"Mr Bradford may envisage people selecting their variety of qualification via a supermarket but unfortunately tertiary
education is no where near that cheap." Said President of the Otago University Students' Association (OUSA), Steve Day
in response to a speech Mr Bradford made today.
Tertiary Education Minister Max Bradford outlined a seriously flawed vision for the future of Tertiary Education this
morning at the 23rd annual conference of Tertiary Education Management His vision involved students heading overseas and
business influencing previously independent research.
"While the children of Bradford's friends in industry my be able to afford to fill their tertiary trolleys with gourmet
delicacies from around the world, many people seeking tertiary education are standing in the ten-items-or-less isle with
only a can of baked beans. More than likely they will be served by a check out assistant who is working while studying
because they can't access a basic living allowance while studying."
"The reason students are going overseas is not, as Mr Bradford claims, cheaper transport, it is more expensive domestic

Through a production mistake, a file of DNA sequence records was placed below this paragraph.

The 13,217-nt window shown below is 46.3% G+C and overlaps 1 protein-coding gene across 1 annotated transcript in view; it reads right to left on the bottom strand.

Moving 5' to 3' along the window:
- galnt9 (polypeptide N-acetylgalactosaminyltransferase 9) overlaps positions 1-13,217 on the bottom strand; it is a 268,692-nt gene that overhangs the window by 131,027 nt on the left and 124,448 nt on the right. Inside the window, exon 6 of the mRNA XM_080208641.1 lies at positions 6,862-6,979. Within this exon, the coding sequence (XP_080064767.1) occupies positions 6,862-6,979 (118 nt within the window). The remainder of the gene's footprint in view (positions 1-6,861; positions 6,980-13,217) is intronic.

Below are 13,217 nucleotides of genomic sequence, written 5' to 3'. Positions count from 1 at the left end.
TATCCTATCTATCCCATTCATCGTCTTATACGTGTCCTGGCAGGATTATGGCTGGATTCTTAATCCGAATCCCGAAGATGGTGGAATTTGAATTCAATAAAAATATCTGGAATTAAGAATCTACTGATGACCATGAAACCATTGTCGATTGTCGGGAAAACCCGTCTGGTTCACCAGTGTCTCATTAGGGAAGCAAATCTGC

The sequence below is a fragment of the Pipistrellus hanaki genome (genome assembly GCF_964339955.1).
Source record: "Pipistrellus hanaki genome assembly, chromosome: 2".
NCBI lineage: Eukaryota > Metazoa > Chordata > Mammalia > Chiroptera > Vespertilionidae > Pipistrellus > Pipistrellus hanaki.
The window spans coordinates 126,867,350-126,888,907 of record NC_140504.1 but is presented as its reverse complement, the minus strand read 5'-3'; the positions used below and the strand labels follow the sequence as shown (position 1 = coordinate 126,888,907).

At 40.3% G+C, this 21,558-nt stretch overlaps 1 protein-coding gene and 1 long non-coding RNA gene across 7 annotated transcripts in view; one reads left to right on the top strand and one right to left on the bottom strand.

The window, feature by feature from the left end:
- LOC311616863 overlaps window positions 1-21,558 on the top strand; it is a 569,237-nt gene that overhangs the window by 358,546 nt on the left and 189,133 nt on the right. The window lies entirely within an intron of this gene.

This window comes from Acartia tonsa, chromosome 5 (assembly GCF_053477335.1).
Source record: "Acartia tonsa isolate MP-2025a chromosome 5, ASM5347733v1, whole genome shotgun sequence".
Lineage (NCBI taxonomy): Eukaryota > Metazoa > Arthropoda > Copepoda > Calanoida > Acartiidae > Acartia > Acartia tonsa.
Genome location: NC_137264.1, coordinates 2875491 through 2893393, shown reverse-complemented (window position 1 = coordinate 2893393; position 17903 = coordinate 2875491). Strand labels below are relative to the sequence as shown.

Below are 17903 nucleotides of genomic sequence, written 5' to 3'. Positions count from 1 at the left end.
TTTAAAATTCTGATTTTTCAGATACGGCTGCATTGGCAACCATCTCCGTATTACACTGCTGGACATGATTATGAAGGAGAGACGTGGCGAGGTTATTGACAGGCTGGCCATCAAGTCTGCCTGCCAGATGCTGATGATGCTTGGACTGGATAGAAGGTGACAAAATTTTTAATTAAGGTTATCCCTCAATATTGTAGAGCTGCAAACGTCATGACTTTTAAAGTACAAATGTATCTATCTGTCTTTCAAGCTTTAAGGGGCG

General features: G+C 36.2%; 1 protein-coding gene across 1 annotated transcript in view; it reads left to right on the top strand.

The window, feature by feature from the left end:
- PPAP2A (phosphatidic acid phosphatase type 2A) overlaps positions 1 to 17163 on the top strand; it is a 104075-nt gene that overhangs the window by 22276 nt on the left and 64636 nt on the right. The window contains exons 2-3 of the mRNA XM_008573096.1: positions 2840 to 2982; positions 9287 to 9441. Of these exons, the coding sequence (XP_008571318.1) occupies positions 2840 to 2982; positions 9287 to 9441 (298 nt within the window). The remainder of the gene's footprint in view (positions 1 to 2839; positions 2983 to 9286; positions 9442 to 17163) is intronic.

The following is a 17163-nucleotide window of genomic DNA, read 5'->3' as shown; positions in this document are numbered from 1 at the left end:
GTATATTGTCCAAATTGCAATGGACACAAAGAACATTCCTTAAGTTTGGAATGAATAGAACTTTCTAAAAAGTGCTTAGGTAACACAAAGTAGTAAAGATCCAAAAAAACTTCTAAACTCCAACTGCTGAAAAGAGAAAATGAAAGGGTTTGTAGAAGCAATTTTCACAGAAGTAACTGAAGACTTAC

fees. Our degrees now rival those in the United States for price but offer none of the scholarship support and long term
belief in research." Claimed Steve Day.
Mr Bradford argues that New Zealand needs to be more business focused in its tertiary education delivery. In last
month's "Bright Future" package the Government indicated its desire to move more students into the areas of science and
technology. "The Government very clearly wishes to make Universities nothing more than research mills for the country's
"To fawn over the credibility of foreign tertiary institutes as Mr Bradford did today only exemplifies how much we have
undermined our own institutes' credibility through under-funding." Stated OUSA Campaign Coordinator and President-Elect,